So, you’ve heard about The Left-Hand Path, you’ve heard me tell you how much I love Nathan and the world he lives in, but you still need a little convincing. That’s cool. Let’s talk about magic.
My thing with writing magic and witches and whatnot is that I believe magic should be dirty. It’s all very well for Harry Potter to wave his wand and make wonderful things happen, but I like to see what I think magic would really be like (assuming it’s not real to begin with). Singed shirts, animal parts, and complex rituals make magic seem more grounded and honest to me.
For The Left-Hand Path, I wanted to step away from the usual Western, Celtic-type witches, all cauldrons and deals with Satan. I like that stuff too, but I feel like it’s well-represented without my help. Elton grew up in Vancouver, which has a huge East Asian population, so his style reflects that. But I wanted Nathan to practice a kind of magic that I think gets a bad rap and is frequently presented in an unfair light–voodoo. I don’t mean the mass media version where Baron Samedi is equated with the devil (I’m looking at you, American Horror Story), or that shows “voodoo dolls” with pins stuck in, causing pain to unfortunate targets. That sells, and it’s the only version of voodoo most people in the U.S. are familiar with, but it always comes off a little “scary black man magic” to me, and that seems to do the religion a disservice.
During my research, I found that it’s a very nuanced, deep religion, with a strong sense of family and community. For my purposes, I focused on Haitian vodou, as Nathan spent a lot of time in Haiti as a young man, and it’s where he learned most of his tricks. We in the U.S. tend to think of voodoo as chicken bones, curses, and Marie Laveau, which are all certainly part of its history, but we tend to forget that it’s a real, living religion practiced by thousands of people. I don’t consider that something to be caricatured or misrepresented. I could write a whole post about Haitian vodou on its own, but for now let’s focus on how it relates to The Left-Hand Path.
Nathan is so successful and so powerful in part because he’s naturally talented, but also because he isn’t afraid to use whatever magic is best for the task at hand. He’s picked up techniques from all over and uses them to his advantage, and hoodoo, the folk traditions commonly associated with and closely related to vodou, is something he relies on a lot. I like it personally because it is dirty. There are chicken bones, and sacrificed goats, and spider webs, and snake heads, and graveyard dirt. Much like in our world, it’s the sort of tradition that frequently gets side-eyed in polite company, and I thought that was perfect for Nathan. He’s a villain, a trickster, a dangerous maleficar shadowed by urban legend and exaggerated retellings. Of course he does magic that involves blood and altars and creepy shit. Of course he frequents a shop that sells dried animal parts in baskets. Of course the tradition he follows is the same one that makes zombies. That’s what everyone expects of Nathaniel Moore, the killer.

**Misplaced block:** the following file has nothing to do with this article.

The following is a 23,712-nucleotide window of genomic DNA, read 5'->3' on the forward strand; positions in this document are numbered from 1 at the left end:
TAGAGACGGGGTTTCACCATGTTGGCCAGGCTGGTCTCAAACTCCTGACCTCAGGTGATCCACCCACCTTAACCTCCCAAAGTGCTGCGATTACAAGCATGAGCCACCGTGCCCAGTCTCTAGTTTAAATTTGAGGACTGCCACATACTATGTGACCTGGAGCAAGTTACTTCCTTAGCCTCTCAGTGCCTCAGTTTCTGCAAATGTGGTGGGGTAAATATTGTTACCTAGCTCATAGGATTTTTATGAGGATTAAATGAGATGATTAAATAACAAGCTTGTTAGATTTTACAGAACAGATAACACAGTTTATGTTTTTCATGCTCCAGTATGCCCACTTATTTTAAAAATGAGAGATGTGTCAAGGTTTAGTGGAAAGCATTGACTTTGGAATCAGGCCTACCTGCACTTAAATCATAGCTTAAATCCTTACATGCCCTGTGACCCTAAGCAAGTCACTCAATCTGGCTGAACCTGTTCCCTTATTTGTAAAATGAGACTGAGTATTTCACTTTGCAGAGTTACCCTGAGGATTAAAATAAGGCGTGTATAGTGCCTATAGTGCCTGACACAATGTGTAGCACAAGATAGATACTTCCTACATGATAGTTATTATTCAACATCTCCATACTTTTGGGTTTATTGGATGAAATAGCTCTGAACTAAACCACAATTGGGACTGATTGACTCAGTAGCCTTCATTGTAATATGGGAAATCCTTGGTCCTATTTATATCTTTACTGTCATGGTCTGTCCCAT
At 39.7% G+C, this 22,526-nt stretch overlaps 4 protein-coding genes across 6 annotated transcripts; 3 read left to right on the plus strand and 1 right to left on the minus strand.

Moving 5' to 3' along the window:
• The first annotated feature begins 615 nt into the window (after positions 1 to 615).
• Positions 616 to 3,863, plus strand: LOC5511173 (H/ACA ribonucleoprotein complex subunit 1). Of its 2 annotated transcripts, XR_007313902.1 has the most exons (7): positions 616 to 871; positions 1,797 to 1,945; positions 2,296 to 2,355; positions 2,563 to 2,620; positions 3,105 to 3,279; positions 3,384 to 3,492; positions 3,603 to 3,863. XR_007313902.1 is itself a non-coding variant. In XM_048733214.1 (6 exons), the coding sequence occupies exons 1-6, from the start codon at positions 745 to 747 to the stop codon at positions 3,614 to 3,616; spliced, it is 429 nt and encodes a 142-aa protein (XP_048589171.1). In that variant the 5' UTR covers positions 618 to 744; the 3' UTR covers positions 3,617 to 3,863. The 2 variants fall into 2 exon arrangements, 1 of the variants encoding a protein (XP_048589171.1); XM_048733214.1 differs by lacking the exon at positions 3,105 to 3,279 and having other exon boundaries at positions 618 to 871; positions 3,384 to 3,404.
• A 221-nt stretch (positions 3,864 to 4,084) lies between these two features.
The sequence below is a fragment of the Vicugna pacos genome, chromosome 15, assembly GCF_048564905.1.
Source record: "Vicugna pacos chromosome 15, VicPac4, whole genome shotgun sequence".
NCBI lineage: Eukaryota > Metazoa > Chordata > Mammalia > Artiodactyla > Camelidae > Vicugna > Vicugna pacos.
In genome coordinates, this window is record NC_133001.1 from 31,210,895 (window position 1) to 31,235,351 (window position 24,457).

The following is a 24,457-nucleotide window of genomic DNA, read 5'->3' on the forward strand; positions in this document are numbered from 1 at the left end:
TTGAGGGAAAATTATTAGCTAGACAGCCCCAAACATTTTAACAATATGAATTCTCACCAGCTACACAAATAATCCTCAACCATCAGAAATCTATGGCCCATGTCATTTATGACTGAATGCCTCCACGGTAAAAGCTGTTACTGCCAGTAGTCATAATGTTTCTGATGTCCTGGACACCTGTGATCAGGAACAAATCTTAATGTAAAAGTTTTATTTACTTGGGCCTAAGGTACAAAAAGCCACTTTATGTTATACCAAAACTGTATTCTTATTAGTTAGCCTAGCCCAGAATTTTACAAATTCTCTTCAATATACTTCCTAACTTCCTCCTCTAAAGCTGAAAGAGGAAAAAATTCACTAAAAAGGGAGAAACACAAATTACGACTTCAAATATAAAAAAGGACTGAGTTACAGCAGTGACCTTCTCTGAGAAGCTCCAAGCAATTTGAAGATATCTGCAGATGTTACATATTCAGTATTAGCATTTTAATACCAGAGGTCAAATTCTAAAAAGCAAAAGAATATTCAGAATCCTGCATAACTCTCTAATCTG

But if The Left-Hand Path is about anything, it’s about expectations, and how people can sometimes live up to them perfectly, but on occasion can prove you completely wrong. Vodou, for Nathan, isn’t just something that comes in handy in a pinch–it’s a religion, and one that he takes seriously. Wherever he goes, Haiti is home in his heart, and the lessons and traditions he experienced there have helped in large part to form his character.
I think it’s important to vary the kind of magic we write and read about beyond the generic fantasy tradition. There’s nothing wrong with The Elf Character or The Scholar Character who wave wands or boil things in cauldrons, but there are so many cool traditions and cultures out there, guys, and they deserve to be written about. I hope I’ll be able to expand on vodou practice and include more different kinds of magic in the books to come, and I hope you enjoy reading about them as much as I’ve enjoyed researching them.